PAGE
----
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Developing Microservices for the Cloud

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When working with Microservices pushing them to the cloud, people often find it difficult to understand the new architecture, it’s a paradigm shift, Daniel Bryant explains in a presentation at the Microservices Conference in London sharing his experiences of what he has found useful working with microservices in the cloud during the last five years.

As a help when designing and implementing cloud microservices Daniel, Principal Consultant for OpenCredo, has created a checklist with the DHARMA principles, comparing them to the SOLID principles used in object-oriented development.

Documented (just enough), means for Daniel lightweight documentation, just enough to get started. It's about creating a map for developers and describing the components including their purpose. It should also highlight operational risk and document how the system is designed.

Highly cohesive and loosely coupled, which for Daniel is about architecture for things that are hard to change, fundamental things, not only at the code level but at all levels.

He defines three key things to architect for:

  • Encapsulation, e.g. Single Responsibility Principle (SRP), Separation of Concern and other similar principles.
  • Scalability, a common reason moving to the cloud.
  • Comprehension, with time to market really important, companies often does well because they can innovate fast, increasing their competitive advantage.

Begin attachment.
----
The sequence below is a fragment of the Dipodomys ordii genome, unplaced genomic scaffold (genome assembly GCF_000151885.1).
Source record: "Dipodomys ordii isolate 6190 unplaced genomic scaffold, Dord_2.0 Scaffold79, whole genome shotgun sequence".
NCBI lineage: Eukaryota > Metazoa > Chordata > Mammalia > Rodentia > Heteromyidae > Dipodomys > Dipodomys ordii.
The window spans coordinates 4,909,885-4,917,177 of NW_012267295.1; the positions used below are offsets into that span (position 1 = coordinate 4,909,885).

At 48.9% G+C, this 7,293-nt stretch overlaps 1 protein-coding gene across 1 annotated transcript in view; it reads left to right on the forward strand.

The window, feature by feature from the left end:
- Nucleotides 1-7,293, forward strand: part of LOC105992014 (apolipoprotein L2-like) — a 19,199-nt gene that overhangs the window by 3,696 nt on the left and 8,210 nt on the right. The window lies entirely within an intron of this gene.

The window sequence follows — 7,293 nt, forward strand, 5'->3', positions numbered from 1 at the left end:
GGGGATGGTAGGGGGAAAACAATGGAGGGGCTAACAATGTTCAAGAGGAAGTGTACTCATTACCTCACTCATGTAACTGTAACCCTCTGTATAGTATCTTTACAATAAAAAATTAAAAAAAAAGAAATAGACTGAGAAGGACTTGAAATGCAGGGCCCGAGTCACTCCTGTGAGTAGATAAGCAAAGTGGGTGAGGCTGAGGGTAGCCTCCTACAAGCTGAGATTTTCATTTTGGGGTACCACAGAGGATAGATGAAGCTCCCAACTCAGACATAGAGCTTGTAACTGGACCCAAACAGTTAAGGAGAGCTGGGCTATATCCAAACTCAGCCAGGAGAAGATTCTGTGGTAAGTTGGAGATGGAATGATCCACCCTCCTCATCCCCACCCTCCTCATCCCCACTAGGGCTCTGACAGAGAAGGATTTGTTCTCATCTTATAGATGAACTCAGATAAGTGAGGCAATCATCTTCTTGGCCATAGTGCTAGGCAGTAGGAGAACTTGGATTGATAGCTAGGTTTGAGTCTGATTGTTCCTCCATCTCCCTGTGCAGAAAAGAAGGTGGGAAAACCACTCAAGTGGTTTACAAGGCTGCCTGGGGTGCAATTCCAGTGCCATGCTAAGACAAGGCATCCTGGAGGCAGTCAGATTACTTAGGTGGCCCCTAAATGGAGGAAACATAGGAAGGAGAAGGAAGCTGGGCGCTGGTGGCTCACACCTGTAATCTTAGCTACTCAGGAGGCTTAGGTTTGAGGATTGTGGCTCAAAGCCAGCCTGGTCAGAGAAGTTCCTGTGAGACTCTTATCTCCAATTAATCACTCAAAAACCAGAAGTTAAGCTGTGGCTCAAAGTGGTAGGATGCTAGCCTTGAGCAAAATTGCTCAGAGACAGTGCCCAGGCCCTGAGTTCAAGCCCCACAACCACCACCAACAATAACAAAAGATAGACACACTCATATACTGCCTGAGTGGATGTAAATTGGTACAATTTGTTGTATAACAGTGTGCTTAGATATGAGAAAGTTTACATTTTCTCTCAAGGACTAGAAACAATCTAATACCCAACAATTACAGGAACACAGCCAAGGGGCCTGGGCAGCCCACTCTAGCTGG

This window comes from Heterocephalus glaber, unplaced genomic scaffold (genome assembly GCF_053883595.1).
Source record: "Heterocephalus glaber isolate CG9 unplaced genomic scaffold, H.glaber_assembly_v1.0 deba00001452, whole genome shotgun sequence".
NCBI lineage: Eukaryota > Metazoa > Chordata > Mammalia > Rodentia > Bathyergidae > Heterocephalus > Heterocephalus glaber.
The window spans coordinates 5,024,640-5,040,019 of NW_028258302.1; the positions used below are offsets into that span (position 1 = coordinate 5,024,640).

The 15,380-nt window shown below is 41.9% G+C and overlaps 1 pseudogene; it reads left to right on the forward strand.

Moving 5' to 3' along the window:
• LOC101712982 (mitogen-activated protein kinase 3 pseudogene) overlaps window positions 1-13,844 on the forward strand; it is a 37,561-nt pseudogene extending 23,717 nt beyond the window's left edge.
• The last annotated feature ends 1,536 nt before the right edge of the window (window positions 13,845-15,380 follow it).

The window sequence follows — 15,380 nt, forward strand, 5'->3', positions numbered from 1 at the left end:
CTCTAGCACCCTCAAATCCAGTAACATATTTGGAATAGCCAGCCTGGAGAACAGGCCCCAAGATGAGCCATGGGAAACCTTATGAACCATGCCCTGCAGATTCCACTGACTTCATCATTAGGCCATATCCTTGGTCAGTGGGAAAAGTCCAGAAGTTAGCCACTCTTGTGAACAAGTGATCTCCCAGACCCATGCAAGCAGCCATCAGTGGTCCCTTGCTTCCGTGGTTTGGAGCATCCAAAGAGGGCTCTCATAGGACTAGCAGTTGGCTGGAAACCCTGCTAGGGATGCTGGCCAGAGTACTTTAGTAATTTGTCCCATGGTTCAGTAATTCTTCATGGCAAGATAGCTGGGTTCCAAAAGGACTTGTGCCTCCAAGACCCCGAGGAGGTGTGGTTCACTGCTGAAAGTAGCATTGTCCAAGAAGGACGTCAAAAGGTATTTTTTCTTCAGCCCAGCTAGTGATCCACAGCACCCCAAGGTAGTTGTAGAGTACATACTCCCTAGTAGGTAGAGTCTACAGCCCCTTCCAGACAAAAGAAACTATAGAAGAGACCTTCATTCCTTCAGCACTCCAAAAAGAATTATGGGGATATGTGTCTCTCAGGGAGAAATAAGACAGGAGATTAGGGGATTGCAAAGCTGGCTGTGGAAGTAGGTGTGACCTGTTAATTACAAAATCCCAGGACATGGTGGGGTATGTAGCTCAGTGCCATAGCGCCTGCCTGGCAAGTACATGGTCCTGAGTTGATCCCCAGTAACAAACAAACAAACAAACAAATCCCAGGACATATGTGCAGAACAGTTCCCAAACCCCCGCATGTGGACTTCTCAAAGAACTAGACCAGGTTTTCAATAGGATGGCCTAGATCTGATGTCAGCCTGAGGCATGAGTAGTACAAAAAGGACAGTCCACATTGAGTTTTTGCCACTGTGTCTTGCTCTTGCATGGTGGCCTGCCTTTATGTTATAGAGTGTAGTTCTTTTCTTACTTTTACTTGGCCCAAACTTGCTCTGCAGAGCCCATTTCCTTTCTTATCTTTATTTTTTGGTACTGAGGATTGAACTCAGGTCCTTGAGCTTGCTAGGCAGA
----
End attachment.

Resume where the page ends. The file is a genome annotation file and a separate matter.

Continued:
Automated from commit to cloud, meaning continuous integration deployment and delivery. A key thing is getting artefacts to a cloud-like and realistic environment as early as possible, verifying that they are working correctly. Daniel highly recommends performance testing with realistic data to avoid that performance slowly decreases without anyone noticing until at a later time when it passes a critical threshold. Working with a microservices pipeline, Daniel notes that if you can’t deploy services individually you probably are not creating microservices. You have to be very careful avoiding creating a distributed monolith; it may cause a lot of pain in terms of speed of change.

Resource aware, meaning you have to understand that the cloud is fundamentally a different platform. Everything in the cloud is over a network; one example that has burnt Daniel is reading data from a virtual hard-drive which is much slower compared to a laptop, making performance drop drastically.

Daniel notes that mechanical sympathy is important; you have to understand the fabric underneath the cloud, the most important parts being virtualization and networking principles. Basically it’s about thinking and acting operationally, taking responsibility for what you build and deploy.

Monitored thoroughly, and everything should be monitored. Getting visibility into what’s happening in a system is essential in a cloud-like environment, including metrics from a business point of view. Compared to a monolith where tracing a request normally is quite straightforward, tracing through microservices sometimes can be very hard e.g. when the request passes several services. Creating a correlation id that follows the request can in these cases be of great help.

Antifragile. The opposite of fragile is not robust but antifragile, but Daniels stresses that a system must be robust first thus avoiding cases where a system scales perfectly but is still failing.

Distributed computing principles are important, with a lot of potential problems, but also a lot of solutions, and Daniel sees too much of reinventing the wheel because of developers not knowing about existing solutions.

The Microservices Conference is the first on the subject arranged by Skills Matter, in London.

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